The student is absolutely free to search and inquire and come to his or her own perception of values. The general tendency is to look for answers outside ourselves; we forget that no system of philosophical truths or of religious insights — including theosophy — is intended to provide specific prescriptions for every mental, psychological, or other symptom, but rather to reawaken us to the broad ethical and moral ideals on which the universe and every part of that universe is built.
Theosophists are the friends of all movements that work toward the amelioration of the human condition, and therefore are supportive of every enlightened effort. However, we must be realistic. Much as we would like to, it is impossible for us to send people into different countries to do this type of saving work. Some theosophists are involved in one or another benevolent activity, but as a Society, as H. P. Blavatsky well said, ours is a more difficult — even a more important — task: to work to uproot the causes of the difficulties (H. P. Blavatsky to the American Conventions: 1888-1891, p. 8). It is to the causes of human misery and illness and poverty that we would address ourselves most earnestly. It is on just this point where we have to question and reexamine ourselves, because quite unconsciously one could hide behind that facade and become selfish and even hardhearted, feeling "our work is not among the people, but simply in the realm of ideas."
Our work is among ideas, but our work, to remain alive, has to be a continuous dedication of ourselves to seeing that only positive and constructive energies go into the thought world, into the sharing of these ideas. If this is truly an all-absorbing quality of the nature, we will find ourselves actually helping to relieve those very conditions in an inner way and, possibly without our knowledge, inspire others to work in an outward way.
If in truth the universe groans under the burden of selfish acts and thoughts, we are responsible insofar as we have individually contributed to that weight. Every one of us is human, every one of us has mixed motives to a degree, but we have a grand ideal of constantly endeavoring to make our lives truly altruistic. This is a goal that cannot be attained in a single lifetime, but it is a goal that we must never give up. It must be the predominating and overruling influence in our lives and, if we can aspire toward this, then we can have confidence that at least a larger expression of unselfishness than of its opposite will flow forth from us.
Every altruistic thought and aspiration sends its influence into the thought atmosphere of our world, and every individual — whether known to us or not — who is in sympathetic vibration with that quality of aspiration responds in kind, and his life is ennobled and his surroundings irradiated.
Many today have a deep pessimism concerning our world; they see so many expressions of unbrotherliness, cruelty, and dishonesty being almost accepted as the norm. In fact, pessimism has eroded much of the confidence of our civilization. Part of our task is to replace that pessimistic outlook with its opposite — not a Pollyanna type of optimism, but with a confidence in the capacity of the human soul to open itself to the influx of its innate strength and light and purity.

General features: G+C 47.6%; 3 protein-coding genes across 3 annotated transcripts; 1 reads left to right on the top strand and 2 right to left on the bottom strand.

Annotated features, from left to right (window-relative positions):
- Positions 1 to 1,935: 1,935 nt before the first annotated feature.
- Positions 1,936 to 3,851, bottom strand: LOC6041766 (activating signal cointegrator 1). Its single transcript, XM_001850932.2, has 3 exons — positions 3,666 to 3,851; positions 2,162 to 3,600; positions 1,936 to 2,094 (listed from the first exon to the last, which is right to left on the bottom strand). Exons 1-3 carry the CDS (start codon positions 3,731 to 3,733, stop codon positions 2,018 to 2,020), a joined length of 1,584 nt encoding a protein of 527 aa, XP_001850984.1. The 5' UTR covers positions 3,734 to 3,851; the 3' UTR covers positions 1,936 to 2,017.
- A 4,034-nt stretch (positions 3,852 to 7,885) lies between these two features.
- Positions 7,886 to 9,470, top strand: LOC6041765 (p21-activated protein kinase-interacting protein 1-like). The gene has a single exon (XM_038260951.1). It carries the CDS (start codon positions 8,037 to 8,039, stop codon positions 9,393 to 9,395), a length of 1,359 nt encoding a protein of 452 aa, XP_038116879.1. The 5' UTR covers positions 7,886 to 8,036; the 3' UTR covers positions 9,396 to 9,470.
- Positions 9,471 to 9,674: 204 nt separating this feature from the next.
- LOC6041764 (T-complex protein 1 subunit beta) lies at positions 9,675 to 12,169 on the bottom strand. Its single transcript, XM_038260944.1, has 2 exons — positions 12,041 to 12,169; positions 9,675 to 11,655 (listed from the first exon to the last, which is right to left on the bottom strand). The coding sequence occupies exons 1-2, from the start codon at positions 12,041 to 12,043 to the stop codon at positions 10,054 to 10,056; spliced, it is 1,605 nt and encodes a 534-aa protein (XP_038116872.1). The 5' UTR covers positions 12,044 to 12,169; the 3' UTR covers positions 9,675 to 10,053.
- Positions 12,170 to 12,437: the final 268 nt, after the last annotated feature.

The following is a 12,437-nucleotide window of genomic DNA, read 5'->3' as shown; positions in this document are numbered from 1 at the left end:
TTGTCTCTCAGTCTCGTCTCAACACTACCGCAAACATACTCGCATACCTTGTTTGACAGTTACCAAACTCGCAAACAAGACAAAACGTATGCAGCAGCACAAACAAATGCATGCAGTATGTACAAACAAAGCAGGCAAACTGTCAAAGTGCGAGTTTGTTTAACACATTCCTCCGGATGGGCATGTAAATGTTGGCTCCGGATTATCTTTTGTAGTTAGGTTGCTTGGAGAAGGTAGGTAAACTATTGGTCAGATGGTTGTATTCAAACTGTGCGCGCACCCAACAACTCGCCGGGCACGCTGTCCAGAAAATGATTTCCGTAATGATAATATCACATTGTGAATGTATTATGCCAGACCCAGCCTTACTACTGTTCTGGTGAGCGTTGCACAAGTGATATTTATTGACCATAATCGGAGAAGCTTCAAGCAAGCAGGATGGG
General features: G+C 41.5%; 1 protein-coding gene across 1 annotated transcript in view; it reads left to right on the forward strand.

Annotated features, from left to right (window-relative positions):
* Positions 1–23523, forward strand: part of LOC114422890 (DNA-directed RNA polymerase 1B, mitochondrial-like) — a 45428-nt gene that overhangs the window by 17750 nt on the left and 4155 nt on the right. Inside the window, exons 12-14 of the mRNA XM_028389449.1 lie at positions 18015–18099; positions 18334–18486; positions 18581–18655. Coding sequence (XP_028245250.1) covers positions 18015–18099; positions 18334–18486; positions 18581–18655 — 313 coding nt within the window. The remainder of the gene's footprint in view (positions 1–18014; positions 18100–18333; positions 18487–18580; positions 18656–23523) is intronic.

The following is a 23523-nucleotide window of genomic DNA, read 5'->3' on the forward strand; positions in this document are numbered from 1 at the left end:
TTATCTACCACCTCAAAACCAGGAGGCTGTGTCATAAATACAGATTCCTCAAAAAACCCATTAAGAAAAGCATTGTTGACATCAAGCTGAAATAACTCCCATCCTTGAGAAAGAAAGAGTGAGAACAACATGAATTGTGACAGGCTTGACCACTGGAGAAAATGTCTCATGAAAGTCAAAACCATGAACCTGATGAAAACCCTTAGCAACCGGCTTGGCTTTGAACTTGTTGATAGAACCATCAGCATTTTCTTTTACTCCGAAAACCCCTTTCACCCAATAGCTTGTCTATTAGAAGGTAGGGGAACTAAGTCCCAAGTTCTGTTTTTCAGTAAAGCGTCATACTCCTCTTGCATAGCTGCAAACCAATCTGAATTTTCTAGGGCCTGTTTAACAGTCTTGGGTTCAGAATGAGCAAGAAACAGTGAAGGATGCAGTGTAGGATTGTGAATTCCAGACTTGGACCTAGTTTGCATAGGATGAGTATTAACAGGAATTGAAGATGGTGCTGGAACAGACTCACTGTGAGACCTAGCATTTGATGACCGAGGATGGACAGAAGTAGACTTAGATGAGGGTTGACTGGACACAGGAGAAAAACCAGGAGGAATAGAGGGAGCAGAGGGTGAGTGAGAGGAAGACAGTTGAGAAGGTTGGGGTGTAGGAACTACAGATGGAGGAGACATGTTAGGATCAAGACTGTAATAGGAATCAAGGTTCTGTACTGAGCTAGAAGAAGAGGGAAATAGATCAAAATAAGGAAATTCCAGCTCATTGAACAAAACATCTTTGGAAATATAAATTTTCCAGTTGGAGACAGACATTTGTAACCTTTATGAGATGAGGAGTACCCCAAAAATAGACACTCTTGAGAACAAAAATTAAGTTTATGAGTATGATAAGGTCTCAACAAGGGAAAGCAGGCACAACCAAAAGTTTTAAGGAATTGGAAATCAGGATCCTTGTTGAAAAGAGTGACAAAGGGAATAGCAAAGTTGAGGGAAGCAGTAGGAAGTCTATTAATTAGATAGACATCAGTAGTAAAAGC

It should be understood that neither theosophy nor the Theosophical Society as such prescribes specific remedies for this or that malady (mental, psychological, physical, or other). However, the rich philosophical teachings and broad ethical ideals of theosophy, when understood even in part, do have power to cast light on practically every problem we humans face — although in the final analysis each person must apply them to his own situation. All growth and advancement must be self-earned, and the overriding purpose of the modern theosophic effort is to encourage reliance on one’s own inner perception and strength. It is well to dispense with crutches as soon as possible and stand on our own feet; dependency of any kind, chemical, emotional, spiritual, is debilitating and in the end self-defeating. At the same time, we must give aid and comfort wherever we can, for compassion is the very heart of theosophy as it is of every genuine religious system.
What, then, does theosophy offer? Vision, perspective, confidence in ourselves and in the majesty and ultimate justice of the cosmic ecosystem in which we, together with every atomic life in space, are evolving through the cycles into ever grander expressions of the Divine. As divinities working through our human phase we are bound to make manifold errors as we struggle to break our self-made chains of material desire. This is where nature’s habit of recurring cycles of birth and death, governed by karma or the law that effect equals cause, provides unlimited opportunity for learning and enlargement of experience.
Even a little understanding of theosophy helps us to see our karmic lot from a broader and less personal viewpoint — not as an unjust fate but as an opportunity for growth, or for clearing the slate, as it were, before greater responsibilities can be assumed. In the crucible of experience we gain a deepening sympathy for those passing through the shadows, through their private gethsemanes, and are better able to help them find their own strength.
As coming events cast their shadows before them, we draw encouragement from the fact that in the midst of unprecedented turbulence in domestic and international affairs theosophic ideas are catching on. If given welcome, they may indeed become openers of heart and mind to nature's mystic secrets: truths that have been patiently recorded, verified, and guarded for humanity's benefit by those who had the stamina and compassion to undergo lives of preparation for this sacred charge.